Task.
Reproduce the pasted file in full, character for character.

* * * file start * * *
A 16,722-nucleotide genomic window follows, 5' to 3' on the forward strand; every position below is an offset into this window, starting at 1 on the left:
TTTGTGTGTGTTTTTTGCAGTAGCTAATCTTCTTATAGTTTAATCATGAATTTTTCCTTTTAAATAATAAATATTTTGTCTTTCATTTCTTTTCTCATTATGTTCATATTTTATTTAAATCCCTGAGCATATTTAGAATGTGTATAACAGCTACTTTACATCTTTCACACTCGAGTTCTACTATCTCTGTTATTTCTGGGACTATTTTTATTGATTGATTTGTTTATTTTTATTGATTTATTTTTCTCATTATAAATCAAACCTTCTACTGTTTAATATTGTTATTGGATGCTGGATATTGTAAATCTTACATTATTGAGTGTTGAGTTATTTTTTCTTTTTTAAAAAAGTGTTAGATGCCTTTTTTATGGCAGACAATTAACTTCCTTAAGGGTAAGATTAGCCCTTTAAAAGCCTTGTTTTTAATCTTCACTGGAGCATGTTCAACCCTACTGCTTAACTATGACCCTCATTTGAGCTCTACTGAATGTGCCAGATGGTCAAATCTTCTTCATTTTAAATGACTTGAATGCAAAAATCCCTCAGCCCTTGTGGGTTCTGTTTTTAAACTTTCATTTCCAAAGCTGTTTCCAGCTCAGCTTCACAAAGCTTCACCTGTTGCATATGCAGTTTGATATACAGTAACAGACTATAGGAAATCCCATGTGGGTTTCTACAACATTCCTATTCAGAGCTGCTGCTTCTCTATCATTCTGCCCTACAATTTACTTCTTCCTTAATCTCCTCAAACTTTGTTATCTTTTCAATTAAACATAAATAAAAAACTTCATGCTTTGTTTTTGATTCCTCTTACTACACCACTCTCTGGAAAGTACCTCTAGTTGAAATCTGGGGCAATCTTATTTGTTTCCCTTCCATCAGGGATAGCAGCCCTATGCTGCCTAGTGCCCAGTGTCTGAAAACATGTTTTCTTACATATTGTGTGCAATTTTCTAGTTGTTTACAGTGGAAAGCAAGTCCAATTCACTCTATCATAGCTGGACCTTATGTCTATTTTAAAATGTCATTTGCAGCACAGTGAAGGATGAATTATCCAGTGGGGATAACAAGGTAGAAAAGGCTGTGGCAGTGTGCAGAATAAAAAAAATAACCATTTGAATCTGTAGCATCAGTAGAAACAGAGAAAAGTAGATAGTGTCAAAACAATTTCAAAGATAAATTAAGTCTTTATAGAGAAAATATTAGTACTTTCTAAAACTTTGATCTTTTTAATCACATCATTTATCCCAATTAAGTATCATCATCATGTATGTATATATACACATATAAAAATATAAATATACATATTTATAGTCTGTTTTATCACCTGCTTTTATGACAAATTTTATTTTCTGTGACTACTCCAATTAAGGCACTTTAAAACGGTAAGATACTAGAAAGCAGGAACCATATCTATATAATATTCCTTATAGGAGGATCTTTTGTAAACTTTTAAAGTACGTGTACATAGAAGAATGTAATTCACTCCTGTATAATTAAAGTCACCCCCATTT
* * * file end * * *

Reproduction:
A 16,722-nucleotide genomic window follows, 5' to 3' on the forward strand; every position below is an offset into this window, starting at 1 on the left:
TTTGTGTGTGTTTTTTGCAGTAGCTAATCTTCTTATAGTTTAATCATGAATTTTTCCTTTTAAATAATAAATATTTTGTCTTTCATTTCTTTTCTCATTATGTTCATATTTTATTTAAATCCCTGAGCATATTTAGAATGTGTATAACAGCTACTTTACATCTTTCACACTCGAGTTCTACTATCTCTGTTATTTCTGGGACTATTTTTATTGATTGATTTGTTTATTTTTATTGATTTATTTTTCTCATTATAAATCAAACCTTCTACTGTTTAATATTGTTATTGGATGCTGGATATTGTAAATCTTACATTATTGAGTGTTGAGTTATTTTTTCTTTTTTAAAAAAGTGTTAGATGCCTTTTTTATGGCAGACAATTAACTTCCTTAAGGGTAAGATTAGCCCTTTAAAAGCCTTGTTTTTAATCTTCACTGGAGCATGTTCAACCCTACTGCTTAACTATGACCCTCATTTGAGCTCTACTGAATGTGCCAGATGGTCAAATCTTCTTCATTTTAAATGACTTGAATGCAAAAATCCCTCAGCCCTTGTGGGTTCTGTTTTTAAACTTTCATTTCCAAAGCTGTTTCCAGCTCAGCTTCACAAAGCTTCACCTGTTGCATATGCAGTTTGATATACAGTAACAGACTATAGGAAATCCCATGTGGGTTTCTACAACATTCCTATTCAGAGCTGCTGCTTCTCTATCATTCTGCCCTACAATTTACTTCTTCCTTAATCTCCTCAAACTTTGTTATCTTTTCAATTAAACATAAATAAAAAACTTCATGCTTTGTTTTTGATTCCTCTTACTACACCACTCTCTGGAAAGTACCTCTAGTTGAAATCTGGGGCAATCTTATTTGTTTCCCTTCCATCAGGGATAGCAGCCCTATGCTGCCTAGTGCCCAGTGTCTGAAAACATGTTTTCTTACATATTGTGTGCAATTTTCTAGTTGTTTACAGTGGAAAGCAAGTCCAATTCACTCTATCATAGCTGGACCTTATGTCTATTTTAAAATGTCATTTGCAGCACAGTGAAGGATGAATTATCCAGTGGGGATAACAAGGTAGAAAAGGCTGTGGCAGTGTGCAGAATAAAAAAAATAACCATTTGAATCTGTAGCATCAGTAGAAACAGAGAAAAGTAGATAGTGTCAAAACAATTTCAAAGATAAATTAAGTCTTTATAGAGAAAATATTAGTACTTTCTAAAACTTTGATCTTTTTAATCACATCATTTATCCCAATTAAGTATCATCATCATGTATGTATATATACACATATAAAAATATAAATATACATATTTATAGTCTGTTTTATCACCTGCTTTTATGACAAATTTTATTTTCTGTGACTACTCCAATTAAGGCACTTTAAAACGGTAAGATACTAGAAAGCAGGAACCATATCTATATAATATTCCTTATAGGAGGATCTTTTGTAAACTTTTAAAGTACGTGTACATAGAAGAATGTAATTCACTCCTGTATAATTAAAGTCACCCCCATTT